How does the scene manage to move beyond the whimsy of these well-dressed women and the three men in their winkle pickers? The distressed man’s hand anxiously raised towards his face. That grey sea glimpsed through the window; that grey-green sea that pounds migrainishly throughout the exhibition. Always in the background. Asking nagging questions of us.
All at sea with Lubaina Himid
Hear me out — my experience of the Tate’s Lubaina Himid exhibition mirrors the one I had with Bojack Horseman. I came for the anthropomorphic 2D characters. Stayed for the slow-burn horror. The beady-eyed bird woman, who I first saw fluttering on a flag outside the Turbine Hall, appears in Himid’s painting Le Rodeur: The Exchange (2016) resting a tender hand on the shoulder of a distraught man sitting slumped on a bench in front of her. Meanwhile, a woman in a Scandi-chic, rose-coloured coat offers him a scrap of cheque fabric.
‘For a long time, the stock answer was that there aren’t any black artists, black people don’t make pictures’, Himid said in Nairne in the late 80s.
In the early 1980s, Himid was instrumental in bringing a radical generation of young Black and Asian women artists to the British art scene. She curated a string of exhibitions including Five Black Women at the Africa Centre (1983), Black Women Time Now at Battersea Arts Centre (1983-4) and The Thin Black Line at the Institute for Contemporary Arts in (1985), where she was offered a peripheral 20 x 2 metre corridor within which to stage her coup; still, even if not nearly enough, ground had been won. ‘For a long time, the stock answer was that there aren’t any black artists, black people don’t make pictures’, Himid said in Nairne in the late 80s. ‘A lot of us have managed to disprove that, but you know, fancy having got to 1986 and having to prove that you exist’. Fancy getting to 2017, thirty years later, and becoming only the first black woman to win the Turner Prize, a victory that must have seemed ‘bittersweet’.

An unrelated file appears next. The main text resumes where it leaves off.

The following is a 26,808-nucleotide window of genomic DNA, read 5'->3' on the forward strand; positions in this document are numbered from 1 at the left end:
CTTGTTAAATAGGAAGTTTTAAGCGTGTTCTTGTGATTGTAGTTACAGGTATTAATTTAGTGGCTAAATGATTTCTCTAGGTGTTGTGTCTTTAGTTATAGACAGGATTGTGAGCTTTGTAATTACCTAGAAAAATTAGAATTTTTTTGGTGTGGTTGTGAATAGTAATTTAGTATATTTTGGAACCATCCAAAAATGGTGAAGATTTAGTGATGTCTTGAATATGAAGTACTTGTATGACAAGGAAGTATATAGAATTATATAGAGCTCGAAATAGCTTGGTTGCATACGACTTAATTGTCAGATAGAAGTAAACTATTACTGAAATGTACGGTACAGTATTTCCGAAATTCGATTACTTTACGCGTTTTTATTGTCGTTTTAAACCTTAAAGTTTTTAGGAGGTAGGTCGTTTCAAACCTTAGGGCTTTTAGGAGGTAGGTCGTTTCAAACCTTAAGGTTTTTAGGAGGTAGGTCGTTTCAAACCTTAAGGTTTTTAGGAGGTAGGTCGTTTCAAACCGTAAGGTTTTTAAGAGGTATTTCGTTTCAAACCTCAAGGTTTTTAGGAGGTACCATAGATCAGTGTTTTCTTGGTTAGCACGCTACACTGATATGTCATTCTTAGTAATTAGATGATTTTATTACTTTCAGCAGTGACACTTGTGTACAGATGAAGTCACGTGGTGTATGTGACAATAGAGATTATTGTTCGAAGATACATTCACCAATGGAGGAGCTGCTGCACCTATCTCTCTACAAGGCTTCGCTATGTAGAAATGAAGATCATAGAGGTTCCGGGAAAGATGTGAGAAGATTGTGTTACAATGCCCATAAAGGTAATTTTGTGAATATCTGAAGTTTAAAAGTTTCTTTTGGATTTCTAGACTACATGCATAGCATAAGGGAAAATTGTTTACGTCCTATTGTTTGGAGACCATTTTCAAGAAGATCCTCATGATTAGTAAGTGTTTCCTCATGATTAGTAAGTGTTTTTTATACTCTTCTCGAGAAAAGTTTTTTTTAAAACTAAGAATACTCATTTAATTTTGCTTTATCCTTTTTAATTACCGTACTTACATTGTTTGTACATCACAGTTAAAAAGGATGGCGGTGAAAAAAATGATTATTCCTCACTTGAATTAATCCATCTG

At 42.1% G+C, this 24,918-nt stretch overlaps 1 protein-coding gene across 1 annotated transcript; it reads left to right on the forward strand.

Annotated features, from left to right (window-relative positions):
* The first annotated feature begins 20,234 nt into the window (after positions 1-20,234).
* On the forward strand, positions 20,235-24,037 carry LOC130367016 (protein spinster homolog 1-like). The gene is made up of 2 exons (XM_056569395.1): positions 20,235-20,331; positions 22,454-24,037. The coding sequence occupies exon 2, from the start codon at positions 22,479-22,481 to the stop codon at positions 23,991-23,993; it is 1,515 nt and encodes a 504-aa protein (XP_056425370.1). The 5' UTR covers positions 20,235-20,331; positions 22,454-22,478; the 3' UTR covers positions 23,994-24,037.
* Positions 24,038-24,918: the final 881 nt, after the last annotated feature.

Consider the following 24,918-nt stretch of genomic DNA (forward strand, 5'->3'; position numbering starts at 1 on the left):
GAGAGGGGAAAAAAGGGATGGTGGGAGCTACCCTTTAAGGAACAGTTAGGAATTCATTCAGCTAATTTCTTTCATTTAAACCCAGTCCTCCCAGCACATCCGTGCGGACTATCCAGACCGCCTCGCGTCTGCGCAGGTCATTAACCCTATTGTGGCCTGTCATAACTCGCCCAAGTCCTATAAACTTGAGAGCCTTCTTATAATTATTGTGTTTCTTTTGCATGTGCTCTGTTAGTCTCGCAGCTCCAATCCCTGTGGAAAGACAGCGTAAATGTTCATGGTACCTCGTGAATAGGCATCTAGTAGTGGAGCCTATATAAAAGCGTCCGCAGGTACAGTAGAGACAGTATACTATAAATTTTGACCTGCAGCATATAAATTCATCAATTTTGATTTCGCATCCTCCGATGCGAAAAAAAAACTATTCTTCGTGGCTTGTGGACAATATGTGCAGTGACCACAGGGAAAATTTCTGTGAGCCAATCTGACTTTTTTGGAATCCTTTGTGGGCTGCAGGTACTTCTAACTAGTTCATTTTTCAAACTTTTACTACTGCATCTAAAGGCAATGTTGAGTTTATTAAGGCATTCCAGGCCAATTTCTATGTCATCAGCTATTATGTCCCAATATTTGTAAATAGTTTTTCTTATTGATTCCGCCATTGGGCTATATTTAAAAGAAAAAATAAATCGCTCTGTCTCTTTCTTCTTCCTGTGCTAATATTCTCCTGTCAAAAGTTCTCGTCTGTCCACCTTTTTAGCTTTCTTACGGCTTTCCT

Having forged a path for herself and for other non-white female artists for decades, is it any wonder that Himid returns time and again to the image of women strategising? Between the Two My Heart is Balanced (1991) sees two women tearing up a stack of maps and dropping them in the ocean: ripping up the old ways and coming up with new, fairer methods, the painting is a riposte to a work of the same title by James Tissot and a riff on the French artist’s Portsmouth Dockyard (c. 1877), which shows a Highland soldier torn between two prospective lovers.
Meanwhile, The Operating Table (2019) shows three women in debate over a map: the one in green on the left wants to forge ahead with a roll of a dice; her foil in a clashing orange jumper clearly has other ideas, while the third woman between them hedges her bets.
This painting is a companion piece for Three Architects (2019), which presents another trio working towards a common goal from opposing viewpoints in a vividly coloured studio. These two works in turn triangulate with Six Tailors (2019), and all ask the question of whether our clothes and buildings – the things and spaces we inhabit – can really be said to fit us?
At Tate Modern, Three Architects is sited opposite Jelly Mould Pavilions for Liverpool (2010), which stages a fictional architectural competition to design monuments for the city. Repurposing Victorian jelly moulds to interrogate how cities and monuments are moulded – those sweet treats becoming popular off the back of Caribbean sugar plantations and the transatlantic slave trade (Liverpool controlled over 60 per cent of the British and over 40 per cent of the entire European slave trade by 1795).